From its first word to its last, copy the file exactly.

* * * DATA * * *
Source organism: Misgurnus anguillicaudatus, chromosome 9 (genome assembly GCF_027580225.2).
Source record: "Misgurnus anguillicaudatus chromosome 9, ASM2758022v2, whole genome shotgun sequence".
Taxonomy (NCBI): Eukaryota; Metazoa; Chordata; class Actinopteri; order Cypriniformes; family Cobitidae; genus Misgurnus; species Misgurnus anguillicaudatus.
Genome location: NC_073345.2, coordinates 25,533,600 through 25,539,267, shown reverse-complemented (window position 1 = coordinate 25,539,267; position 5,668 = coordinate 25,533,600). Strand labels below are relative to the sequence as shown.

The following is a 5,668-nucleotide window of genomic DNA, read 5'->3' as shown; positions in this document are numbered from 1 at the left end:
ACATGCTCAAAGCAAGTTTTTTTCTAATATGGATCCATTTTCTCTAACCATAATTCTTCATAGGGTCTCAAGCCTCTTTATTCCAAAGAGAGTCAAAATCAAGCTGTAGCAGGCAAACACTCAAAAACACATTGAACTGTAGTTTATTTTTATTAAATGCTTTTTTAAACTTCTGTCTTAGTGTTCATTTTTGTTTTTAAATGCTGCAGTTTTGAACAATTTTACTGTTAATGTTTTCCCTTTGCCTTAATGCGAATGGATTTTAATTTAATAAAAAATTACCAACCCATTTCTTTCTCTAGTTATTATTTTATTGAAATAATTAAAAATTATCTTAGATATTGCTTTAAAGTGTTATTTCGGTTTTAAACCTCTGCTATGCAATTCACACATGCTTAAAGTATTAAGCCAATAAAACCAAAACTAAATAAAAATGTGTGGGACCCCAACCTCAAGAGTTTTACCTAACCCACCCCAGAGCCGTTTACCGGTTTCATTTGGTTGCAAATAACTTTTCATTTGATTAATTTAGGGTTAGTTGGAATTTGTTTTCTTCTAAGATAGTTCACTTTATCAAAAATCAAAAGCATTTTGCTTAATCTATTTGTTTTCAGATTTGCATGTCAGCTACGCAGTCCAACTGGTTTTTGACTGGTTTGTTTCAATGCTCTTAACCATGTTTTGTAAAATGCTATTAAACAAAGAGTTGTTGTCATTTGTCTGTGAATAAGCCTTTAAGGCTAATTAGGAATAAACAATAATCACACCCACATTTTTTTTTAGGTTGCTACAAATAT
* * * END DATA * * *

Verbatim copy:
Source organism: Misgurnus anguillicaudatus, chromosome 9 (genome assembly GCF_027580225.2).
Source record: "Misgurnus anguillicaudatus chromosome 9, ASM2758022v2, whole genome shotgun sequence".
Taxonomy (NCBI): Eukaryota; Metazoa; Chordata; class Actinopteri; order Cypriniformes; family Cobitidae; genus Misgurnus; species Misgurnus anguillicaudatus.
Genome location: NC_073345.2, coordinates 25,533,600 through 25,539,267, shown reverse-complemented (window position 1 = coordinate 25,539,267; position 5,668 = coordinate 25,533,600). Strand labels below are relative to the sequence as shown.

The following is a 5,668-nucleotide window of genomic DNA, read 5'->3' as shown; positions in this document are numbered from 1 at the left end:
ACATGCTCAAAGCAAGTTTTTTTCTAATATGGATCCATTTTCTCTAACCATAATTCTTCATAGGGTCTCAAGCCTCTTTATTCCAAAGAGAGTCAAAATCAAGCTGTAGCAGGCAAACACTCAAAAACACATTGAACTGTAGTTTATTTTTATTAAATGCTTTTTTAAACTTCTGTCTTAGTGTTCATTTTTGTTTTTAAATGCTGCAGTTTTGAACAATTTTACTGTTAATGTTTTCCCTTTGCCTTAATGCGAATGGATTTTAATTTAATAAAAAATTACCAACCCATTTCTTTCTCTAGTTATTATTTTATTGAAATAATTAAAAATTATCTTAGATATTGCTTTAAAGTGTTATTTCGGTTTTAAACCTCTGCTATGCAATTCACACATGCTTAAAGTATTAAGCCAATAAAACCAAAACTAAATAAAAATGTGTGGGACCCCAACCTCAAGAGTTTTACCTAACCCACCCCAGAGCCGTTTACCGGTTTCATTTGGTTGCAAATAACTTTTCATTTGATTAATTTAGGGTTAGTTGGAATTTGTTTTCTTCTAAGATAGTTCACTTTATCAAAAATCAAAAGCATTTTGCTTAATCTATTTGTTTTCAGATTTGCATGTCAGCTACGCAGTCCAACTGGTTTTTGACTGGTTTGTTTCAATGCTCTTAACCATGTTTTGTAAAATGCTATTAAACAAAGAGTTGTTGTCATTTGTCTGTGAATAAGCCTTTAAGGCTAATTAGGAATAAACAATAATCACACCCACATTTTTTTTTAGGTTGCTACAAATAT